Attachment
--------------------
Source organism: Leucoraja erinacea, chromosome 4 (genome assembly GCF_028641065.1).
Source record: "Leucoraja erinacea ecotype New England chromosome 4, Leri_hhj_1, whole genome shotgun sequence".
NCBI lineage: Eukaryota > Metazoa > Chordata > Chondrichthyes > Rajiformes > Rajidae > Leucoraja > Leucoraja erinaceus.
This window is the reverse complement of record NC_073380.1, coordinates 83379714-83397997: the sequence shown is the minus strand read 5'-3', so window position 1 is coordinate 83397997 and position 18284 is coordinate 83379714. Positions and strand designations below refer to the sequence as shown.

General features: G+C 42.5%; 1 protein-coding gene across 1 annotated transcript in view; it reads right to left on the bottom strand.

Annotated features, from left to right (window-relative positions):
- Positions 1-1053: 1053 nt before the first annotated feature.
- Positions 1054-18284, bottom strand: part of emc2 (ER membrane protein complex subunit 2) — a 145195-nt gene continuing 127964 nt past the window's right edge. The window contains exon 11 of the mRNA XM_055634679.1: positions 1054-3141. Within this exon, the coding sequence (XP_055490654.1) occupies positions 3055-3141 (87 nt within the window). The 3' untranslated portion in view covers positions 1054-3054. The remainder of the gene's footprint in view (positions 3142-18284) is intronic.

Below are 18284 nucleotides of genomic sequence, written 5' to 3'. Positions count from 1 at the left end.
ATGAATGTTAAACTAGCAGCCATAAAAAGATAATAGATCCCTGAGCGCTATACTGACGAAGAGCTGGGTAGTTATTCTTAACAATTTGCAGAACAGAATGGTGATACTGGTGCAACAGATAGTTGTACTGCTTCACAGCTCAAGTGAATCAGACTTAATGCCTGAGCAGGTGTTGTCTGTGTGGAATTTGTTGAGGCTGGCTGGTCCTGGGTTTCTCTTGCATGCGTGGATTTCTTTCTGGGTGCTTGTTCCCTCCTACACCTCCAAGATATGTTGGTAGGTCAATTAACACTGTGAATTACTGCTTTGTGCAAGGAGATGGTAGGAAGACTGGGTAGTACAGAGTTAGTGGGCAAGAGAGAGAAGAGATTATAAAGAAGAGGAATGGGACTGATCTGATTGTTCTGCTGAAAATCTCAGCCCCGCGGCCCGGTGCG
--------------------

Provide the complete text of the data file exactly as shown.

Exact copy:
Source organism: Leucoraja erinacea, chromosome 4 (genome assembly GCF_028641065.1).
Source record: "Leucoraja erinacea ecotype New England chromosome 4, Leri_hhj_1, whole genome shotgun sequence".
NCBI lineage: Eukaryota > Metazoa > Chordata > Chondrichthyes > Rajiformes > Rajidae > Leucoraja > Leucoraja erinaceus.
This window is the reverse complement of record NC_073380.1, coordinates 83379714-83397997: the sequence shown is the minus strand read 5'-3', so window position 1 is coordinate 83397997 and position 18284 is coordinate 83379714. Positions and strand designations below refer to the sequence as shown.

General features: G+C 42.5%; 1 protein-coding gene across 1 annotated transcript in view; it reads right to left on the bottom strand.

Annotated features, from left to right (window-relative positions):
- Positions 1-1053: 1053 nt before the first annotated feature.
- Positions 1054-18284, bottom strand: part of emc2 (ER membrane protein complex subunit 2) — a 145195-nt gene continuing 127964 nt past the window's right edge. The window contains exon 11 of the mRNA XM_055634679.1: positions 1054-3141. Within this exon, the coding sequence (XP_055490654.1) occupies positions 3055-3141 (87 nt within the window). The 3' untranslated portion in view covers positions 1054-3054. The remainder of the gene's footprint in view (positions 3142-18284) is intronic.

Below are 18284 nucleotides of genomic sequence, written 5' to 3'. Positions count from 1 at the left end.
ATGAATGTTAAACTAGCAGCCATAAAAAGATAATAGATCCCTGAGCGCTATACTGACGAAGAGCTGGGTAGTTATTCTTAACAATTTGCAGAACAGAATGGTGATACTGGTGCAACAGATAGTTGTACTGCTTCACAGCTCAAGTGAATCAGACTTAATGCCTGAGCAGGTGTTGTCTGTGTGGAATTTGTTGAGGCTGGCTGGTCCTGGGTTTCTCTTGCATGCGTGGATTTCTTTCTGGGTGCTTGTTCCCTCCTACACCTCCAAGATATGTTGGTAGGTCAATTAACACTGTGAATTACTGCTTTGTGCAAGGAGATGGTAGGAAGACTGGGTAGTACAGAGTTAGTGGGCAAGAGAGAGAAGAGATTATAAAGAAGAGGAATGGGACTGATCTGATTGTTCTGCTGAAAATCTCAGCCCCGCGGCCCGGTGCG